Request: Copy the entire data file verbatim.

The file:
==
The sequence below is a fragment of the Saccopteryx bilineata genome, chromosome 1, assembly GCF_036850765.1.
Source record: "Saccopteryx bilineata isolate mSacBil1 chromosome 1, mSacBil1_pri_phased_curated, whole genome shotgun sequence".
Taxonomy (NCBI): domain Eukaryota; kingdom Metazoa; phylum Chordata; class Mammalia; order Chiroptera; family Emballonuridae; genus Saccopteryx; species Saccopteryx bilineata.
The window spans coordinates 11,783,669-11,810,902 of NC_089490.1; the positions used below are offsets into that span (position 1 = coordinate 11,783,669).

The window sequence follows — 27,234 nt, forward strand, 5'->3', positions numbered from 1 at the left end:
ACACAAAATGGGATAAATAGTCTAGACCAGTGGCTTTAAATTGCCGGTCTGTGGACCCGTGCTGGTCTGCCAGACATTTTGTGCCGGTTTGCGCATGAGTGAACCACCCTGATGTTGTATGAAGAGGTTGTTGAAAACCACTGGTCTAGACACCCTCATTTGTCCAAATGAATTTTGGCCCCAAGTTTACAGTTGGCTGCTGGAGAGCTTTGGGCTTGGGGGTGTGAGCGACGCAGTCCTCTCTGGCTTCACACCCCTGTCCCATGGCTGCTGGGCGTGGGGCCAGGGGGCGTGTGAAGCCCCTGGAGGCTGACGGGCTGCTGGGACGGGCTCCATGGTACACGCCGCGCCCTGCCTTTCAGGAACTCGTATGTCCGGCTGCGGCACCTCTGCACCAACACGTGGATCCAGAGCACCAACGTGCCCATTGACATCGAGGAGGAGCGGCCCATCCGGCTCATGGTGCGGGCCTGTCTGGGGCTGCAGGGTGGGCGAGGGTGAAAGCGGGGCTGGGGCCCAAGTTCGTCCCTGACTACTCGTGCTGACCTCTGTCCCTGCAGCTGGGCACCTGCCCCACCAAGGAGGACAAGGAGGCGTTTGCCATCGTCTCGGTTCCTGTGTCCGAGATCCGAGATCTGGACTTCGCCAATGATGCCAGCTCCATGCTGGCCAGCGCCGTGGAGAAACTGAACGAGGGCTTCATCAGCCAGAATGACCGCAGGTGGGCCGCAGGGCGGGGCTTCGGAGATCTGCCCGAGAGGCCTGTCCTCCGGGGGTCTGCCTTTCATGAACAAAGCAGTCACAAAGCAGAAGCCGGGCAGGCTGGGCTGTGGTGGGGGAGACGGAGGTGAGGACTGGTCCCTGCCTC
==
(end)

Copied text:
The sequence below is a fragment of the Saccopteryx bilineata genome, chromosome 1, assembly GCF_036850765.1.
Source record: "Saccopteryx bilineata isolate mSacBil1 chromosome 1, mSacBil1_pri_phased_curated, whole genome shotgun sequence".
Taxonomy (NCBI): domain Eukaryota; kingdom Metazoa; phylum Chordata; class Mammalia; order Chiroptera; family Emballonuridae; genus Saccopteryx; species Saccopteryx bilineata.
The window spans coordinates 11,783,669-11,810,902 of NC_089490.1; the positions used below are offsets into that span (position 1 = coordinate 11,783,669).

The window sequence follows — 27,234 nt, forward strand, 5'->3', positions numbered from 1 at the left end:
ACACAAAATGGGATAAATAGTCTAGACCAGTGGCTTTAAATTGCCGGTCTGTGGACCCGTGCTGGTCTGCCAGACATTTTGTGCCGGTTTGCGCATGAGTGAACCACCCTGATGTTGTATGAAGAGGTTGTTGAAAACCACTGGTCTAGACACCCTCATTTGTCCAAATGAATTTTGGCCCCAAGTTTACAGTTGGCTGCTGGAGAGCTTTGGGCTTGGGGGTGTGAGCGACGCAGTCCTCTCTGGCTTCACACCCCTGTCCCATGGCTGCTGGGCGTGGGGCCAGGGGGCGTGTGAAGCCCCTGGAGGCTGACGGGCTGCTGGGACGGGCTCCATGGTACACGCCGCGCCCTGCCTTTCAGGAACTCGTATGTCCGGCTGCGGCACCTCTGCACCAACACGTGGATCCAGAGCACCAACGTGCCCATTGACATCGAGGAGGAGCGGCCCATCCGGCTCATGGTGCGGGCCTGTCTGGGGCTGCAGGGTGGGCGAGGGTGAAAGCGGGGCTGGGGCCCAAGTTCGTCCCTGACTACTCGTGCTGACCTCTGTCCCTGCAGCTGGGCACCTGCCCCACCAAGGAGGACAAGGAGGCGTTTGCCATCGTCTCGGTTCCTGTGTCCGAGATCCGAGATCTGGACTTCGCCAATGATGCCAGCTCCATGCTGGCCAGCGCCGTGGAGAAACTGAACGAGGGCTTCATCAGCCAGAATGACCGCAGGTGGGCCGCAGGGCGGGGCTTCGGAGATCTGCCCGAGAGGCCTGTCCTCCGGGGGTCTGCCTTTCATGAACAAAGCAGTCACAAAGCAGAAGCCGGGCAGGCTGGGCTGTGGTGGGGGAGACGGAGGTGAGGACTGGTCCCTGCCTC